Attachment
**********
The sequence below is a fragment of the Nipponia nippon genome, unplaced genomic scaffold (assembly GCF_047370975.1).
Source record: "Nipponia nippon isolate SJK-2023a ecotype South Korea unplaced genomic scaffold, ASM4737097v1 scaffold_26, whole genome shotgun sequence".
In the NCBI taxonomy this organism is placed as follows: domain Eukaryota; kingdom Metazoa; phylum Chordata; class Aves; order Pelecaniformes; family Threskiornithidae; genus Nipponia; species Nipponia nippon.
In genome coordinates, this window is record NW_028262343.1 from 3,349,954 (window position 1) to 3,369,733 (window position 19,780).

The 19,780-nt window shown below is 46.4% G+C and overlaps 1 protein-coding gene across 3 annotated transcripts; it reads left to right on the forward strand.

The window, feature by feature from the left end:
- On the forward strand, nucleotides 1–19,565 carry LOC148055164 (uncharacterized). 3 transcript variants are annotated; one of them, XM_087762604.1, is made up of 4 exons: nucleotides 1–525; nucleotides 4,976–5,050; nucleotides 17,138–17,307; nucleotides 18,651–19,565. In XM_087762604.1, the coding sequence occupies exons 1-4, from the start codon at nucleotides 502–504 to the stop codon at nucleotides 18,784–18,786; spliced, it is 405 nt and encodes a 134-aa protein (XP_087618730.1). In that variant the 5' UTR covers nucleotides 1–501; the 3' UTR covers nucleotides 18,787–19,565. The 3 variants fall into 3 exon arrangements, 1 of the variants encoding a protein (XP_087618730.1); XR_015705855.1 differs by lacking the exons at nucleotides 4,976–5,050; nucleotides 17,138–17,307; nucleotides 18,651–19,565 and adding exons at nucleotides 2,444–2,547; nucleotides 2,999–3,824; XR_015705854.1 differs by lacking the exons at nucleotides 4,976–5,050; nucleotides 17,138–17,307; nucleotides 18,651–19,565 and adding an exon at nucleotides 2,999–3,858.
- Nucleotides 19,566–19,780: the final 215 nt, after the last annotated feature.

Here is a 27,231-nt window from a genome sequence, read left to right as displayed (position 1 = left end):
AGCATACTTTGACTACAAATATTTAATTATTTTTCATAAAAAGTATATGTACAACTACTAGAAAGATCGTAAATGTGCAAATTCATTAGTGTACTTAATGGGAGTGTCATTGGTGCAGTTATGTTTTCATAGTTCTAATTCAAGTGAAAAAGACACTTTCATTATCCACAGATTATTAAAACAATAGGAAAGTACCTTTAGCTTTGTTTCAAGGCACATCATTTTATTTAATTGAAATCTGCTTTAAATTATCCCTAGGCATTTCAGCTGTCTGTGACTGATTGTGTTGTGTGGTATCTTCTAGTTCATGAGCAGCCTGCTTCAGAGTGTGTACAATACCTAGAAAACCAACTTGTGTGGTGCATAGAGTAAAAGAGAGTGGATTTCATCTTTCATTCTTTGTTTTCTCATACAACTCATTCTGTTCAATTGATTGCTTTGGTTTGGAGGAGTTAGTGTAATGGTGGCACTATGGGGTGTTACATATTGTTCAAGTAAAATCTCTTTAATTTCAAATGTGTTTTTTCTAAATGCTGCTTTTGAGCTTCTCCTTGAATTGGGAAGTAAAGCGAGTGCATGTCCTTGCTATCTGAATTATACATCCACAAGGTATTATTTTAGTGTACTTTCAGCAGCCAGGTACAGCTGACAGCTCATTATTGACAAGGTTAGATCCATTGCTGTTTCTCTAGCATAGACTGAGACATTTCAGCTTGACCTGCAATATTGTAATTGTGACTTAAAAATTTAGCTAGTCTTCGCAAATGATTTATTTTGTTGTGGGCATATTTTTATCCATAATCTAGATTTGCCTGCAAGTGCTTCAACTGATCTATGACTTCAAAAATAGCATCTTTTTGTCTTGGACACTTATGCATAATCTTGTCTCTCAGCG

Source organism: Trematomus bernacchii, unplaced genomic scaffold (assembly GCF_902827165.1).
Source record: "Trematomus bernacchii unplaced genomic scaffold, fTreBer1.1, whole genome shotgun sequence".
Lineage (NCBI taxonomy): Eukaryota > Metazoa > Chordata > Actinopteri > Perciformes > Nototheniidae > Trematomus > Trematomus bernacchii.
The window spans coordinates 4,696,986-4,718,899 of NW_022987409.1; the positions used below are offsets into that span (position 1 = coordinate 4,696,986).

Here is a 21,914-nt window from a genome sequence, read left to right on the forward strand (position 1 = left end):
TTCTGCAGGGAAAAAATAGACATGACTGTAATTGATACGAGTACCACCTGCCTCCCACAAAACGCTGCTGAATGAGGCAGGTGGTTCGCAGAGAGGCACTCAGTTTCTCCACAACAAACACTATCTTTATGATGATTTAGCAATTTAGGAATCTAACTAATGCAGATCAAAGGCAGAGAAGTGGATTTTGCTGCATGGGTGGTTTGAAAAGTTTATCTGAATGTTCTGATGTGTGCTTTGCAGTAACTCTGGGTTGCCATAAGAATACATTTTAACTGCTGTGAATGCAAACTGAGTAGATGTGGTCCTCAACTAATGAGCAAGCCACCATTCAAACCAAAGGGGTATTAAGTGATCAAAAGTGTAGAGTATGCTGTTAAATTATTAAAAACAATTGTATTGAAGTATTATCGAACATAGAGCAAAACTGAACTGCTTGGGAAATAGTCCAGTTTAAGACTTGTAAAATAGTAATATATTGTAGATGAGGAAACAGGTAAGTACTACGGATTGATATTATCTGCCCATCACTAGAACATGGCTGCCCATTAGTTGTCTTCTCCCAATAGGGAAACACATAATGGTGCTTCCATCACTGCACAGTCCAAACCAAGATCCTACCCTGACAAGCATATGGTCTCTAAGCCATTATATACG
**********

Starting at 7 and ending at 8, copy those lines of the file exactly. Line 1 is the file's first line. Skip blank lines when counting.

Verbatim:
- On the forward strand, nucleotides 1–19,565 carry LOC148055164 (uncharacterized). 3 transcript variants are annotated; one of them, XM_087762604.1, is made up of 4 exons: nucleotides 1–525; nucleotides 4,976–5,050; nucleotides 17,138–17,307; nucleotides 18,651–19,565. In XM_087762604.1, the coding sequence occupies exons 1-4, from the start codon at nucleotides 502–504 to the stop codon at nucleotides 18,784–18,786; spliced, it is 405 nt and encodes a 134-aa protein (XP_087618730.1). In that variant the 5' UTR covers nucleotides 1–501; the 3' UTR covers nucleotides 18,787–19,565. The 3 variants fall into 3 exon arrangements, 1 of the variants encoding a protein (XP_087618730.1); XR_015705855.1 differs by lacking the exons at nucleotides 4,976–5,050; nucleotides 17,138–17,307; nucleotides 18,651–19,565 and adding exons at nucleotides 2,444–2,547; nucleotides 2,999–3,824; XR_015705854.1 differs by lacking the exons at nucleotides 4,976–5,050; nucleotides 17,138–17,307; nucleotides 18,651–19,565 and adding an exon at nucleotides 2,999–3,858.
- Nucleotides 19,566–19,780: the final 215 nt, after the last annotated feature.